Peter Potterfield: I think you'll do fine. The Milford is a beautiful but moderate route, and there's a guided option available. Consider that, as it gives you more comfortable lodges and attentive professional guides who know the trail like their own backyards. That takes any uncertainty out of this world famous walk. The trip up to the Franz Joseph should present no problems, either. The helicopter ride is half the fun, the Kiwis are nuts about helicopters, they use them all the time, sometimes just to blow the cold air off the fruit orchards in a freeze. The guides will make sure that you're safe while on the glacier, so it will be an experience you won't forget. The South Island has a number of great hikes, out of both Wanaka and Queenstown, and you'll find the New Zealanders to be friendly and relaxed, the food and wine top notch.

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Saint Louis, Mo.: My husband and I are planning a hike into the Grand Canyon in March, 2008 to Havasu Falls. We are taking our 10 year old son along, so my questions are directed at preparing him and keeping him "motivated" along the 10 mile hike. What walking/hiking techniques are best to teach him to physically handle the hike, and how to I keep him motivated along the 10 mile route? While the hike is not constantly changing elevations, it is the length of the hike that I am concerned about. We have been preparing him by hiking with him 3 miles at a time with a 5 miler planned in the near future. Thanks! Julie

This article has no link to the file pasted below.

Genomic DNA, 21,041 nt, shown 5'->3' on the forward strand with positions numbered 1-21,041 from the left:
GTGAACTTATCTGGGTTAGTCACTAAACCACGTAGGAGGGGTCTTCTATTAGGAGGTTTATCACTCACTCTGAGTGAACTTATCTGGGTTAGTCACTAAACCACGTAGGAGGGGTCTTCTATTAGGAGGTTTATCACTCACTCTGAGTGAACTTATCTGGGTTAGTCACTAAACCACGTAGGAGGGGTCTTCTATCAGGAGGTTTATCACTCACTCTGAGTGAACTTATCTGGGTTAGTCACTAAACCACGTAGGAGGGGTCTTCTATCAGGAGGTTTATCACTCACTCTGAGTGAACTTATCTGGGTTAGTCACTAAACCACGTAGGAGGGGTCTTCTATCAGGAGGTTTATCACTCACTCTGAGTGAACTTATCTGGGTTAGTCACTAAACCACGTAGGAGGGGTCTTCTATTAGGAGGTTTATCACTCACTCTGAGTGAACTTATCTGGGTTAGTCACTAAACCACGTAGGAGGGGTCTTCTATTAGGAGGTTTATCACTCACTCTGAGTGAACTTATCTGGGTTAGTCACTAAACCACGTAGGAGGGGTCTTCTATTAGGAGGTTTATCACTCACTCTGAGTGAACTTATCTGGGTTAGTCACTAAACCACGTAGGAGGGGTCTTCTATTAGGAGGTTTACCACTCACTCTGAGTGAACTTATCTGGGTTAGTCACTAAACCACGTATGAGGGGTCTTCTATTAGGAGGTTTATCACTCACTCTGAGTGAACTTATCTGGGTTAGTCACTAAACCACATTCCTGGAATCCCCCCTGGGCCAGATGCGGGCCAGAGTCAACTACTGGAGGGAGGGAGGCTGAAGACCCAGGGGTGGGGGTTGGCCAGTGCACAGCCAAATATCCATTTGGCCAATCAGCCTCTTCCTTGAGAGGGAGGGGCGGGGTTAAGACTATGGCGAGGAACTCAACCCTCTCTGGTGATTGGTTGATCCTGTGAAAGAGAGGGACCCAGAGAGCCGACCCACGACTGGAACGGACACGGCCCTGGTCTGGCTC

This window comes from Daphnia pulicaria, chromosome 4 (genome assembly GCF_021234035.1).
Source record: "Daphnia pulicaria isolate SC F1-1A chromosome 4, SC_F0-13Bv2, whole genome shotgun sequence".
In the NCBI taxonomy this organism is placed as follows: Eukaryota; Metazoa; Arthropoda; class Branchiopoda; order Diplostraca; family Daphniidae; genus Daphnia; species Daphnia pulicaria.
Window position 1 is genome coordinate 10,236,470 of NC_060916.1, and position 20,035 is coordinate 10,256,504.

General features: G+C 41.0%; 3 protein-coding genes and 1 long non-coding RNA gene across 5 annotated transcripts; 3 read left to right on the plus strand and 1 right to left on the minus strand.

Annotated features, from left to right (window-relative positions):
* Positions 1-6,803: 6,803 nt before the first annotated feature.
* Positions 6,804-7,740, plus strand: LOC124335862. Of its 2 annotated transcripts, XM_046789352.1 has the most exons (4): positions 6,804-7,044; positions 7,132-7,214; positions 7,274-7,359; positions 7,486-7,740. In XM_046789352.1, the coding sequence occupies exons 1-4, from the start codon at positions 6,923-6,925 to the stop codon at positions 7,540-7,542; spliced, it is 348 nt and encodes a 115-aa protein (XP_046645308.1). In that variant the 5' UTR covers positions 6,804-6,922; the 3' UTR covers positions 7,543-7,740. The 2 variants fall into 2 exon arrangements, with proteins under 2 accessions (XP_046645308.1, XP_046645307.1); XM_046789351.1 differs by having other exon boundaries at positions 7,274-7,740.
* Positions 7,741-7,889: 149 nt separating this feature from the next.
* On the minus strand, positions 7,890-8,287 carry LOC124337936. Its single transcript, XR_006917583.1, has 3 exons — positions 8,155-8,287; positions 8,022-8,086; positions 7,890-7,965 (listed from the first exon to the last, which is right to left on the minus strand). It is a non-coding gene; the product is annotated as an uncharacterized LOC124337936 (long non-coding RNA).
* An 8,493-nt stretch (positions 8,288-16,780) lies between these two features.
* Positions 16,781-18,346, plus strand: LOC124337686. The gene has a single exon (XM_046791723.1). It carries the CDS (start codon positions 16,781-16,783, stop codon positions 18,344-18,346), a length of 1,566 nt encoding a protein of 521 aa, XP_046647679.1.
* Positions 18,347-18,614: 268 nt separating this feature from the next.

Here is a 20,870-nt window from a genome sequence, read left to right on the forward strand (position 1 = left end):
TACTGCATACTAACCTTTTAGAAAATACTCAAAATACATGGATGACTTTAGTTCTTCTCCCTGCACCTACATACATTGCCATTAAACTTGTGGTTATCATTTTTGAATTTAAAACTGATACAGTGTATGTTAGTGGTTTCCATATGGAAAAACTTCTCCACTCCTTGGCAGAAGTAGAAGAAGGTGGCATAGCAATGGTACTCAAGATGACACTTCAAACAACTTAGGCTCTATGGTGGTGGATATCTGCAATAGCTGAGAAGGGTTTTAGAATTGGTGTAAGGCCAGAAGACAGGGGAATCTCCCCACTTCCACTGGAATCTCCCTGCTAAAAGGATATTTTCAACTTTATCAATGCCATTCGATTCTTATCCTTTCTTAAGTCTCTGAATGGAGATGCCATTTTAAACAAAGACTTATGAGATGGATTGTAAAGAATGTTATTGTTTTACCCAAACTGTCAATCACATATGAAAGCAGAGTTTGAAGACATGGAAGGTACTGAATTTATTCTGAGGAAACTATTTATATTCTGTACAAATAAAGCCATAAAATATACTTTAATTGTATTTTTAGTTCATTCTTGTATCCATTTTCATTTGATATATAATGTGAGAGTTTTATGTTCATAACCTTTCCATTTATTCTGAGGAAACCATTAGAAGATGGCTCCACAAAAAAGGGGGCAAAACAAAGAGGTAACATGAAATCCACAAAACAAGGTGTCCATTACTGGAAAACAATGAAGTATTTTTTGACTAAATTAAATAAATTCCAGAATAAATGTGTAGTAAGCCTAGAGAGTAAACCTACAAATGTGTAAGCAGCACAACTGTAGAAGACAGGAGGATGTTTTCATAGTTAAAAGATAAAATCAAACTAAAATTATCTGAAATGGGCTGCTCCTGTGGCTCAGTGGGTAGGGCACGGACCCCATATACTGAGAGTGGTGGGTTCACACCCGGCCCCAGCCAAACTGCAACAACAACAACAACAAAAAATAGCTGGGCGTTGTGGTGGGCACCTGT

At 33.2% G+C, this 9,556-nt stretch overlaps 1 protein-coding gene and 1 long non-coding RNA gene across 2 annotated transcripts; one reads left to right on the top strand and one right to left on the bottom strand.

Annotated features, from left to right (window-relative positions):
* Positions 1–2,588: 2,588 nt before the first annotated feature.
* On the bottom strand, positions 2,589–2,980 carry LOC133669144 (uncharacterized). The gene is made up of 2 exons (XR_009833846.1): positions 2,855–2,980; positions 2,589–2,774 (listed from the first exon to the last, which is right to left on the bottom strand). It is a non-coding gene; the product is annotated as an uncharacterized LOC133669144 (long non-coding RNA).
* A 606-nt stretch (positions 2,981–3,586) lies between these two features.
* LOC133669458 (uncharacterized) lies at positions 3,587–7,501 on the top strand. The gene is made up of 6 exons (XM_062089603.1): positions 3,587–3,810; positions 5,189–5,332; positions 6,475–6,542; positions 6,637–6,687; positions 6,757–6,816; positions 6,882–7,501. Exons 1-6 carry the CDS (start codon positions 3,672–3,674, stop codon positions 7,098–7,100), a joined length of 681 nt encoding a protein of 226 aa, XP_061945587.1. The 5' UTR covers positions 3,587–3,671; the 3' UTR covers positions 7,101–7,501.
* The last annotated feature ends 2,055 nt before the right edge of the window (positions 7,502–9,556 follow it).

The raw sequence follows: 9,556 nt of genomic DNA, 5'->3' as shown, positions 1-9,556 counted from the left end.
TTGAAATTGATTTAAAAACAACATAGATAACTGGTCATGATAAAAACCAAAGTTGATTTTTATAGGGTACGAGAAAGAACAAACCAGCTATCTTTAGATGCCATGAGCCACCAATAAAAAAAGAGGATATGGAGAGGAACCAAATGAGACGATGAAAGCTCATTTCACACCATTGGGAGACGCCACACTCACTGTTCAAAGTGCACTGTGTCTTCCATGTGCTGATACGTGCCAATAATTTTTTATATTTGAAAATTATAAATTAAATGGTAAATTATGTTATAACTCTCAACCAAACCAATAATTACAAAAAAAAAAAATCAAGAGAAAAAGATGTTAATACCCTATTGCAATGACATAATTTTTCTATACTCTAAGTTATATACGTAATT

Peter Potterfield: I took my 10 year old god son on a three day, 15-mile hike in the Cascades, and it was a trip he's never forgotten, so I'd say go for it. Just remember he's not going to have the stamina you have, it's just not possible. Best would be to break the hike into two five mile sections, or pick another hike that's a bit shorter, say six or seven miles. Then, plan on a slightly slower pace and more frequent breaks that an adult hiker would need. Bring lots of quick energy snacks, such as granola bars, to keep the kid's blood sugar up. In my experience, most kids rise to the challenge, and soldier on even if a bit fatigued. There's nothing better than exposing a young person to the joys of wilderness travel, it can change a life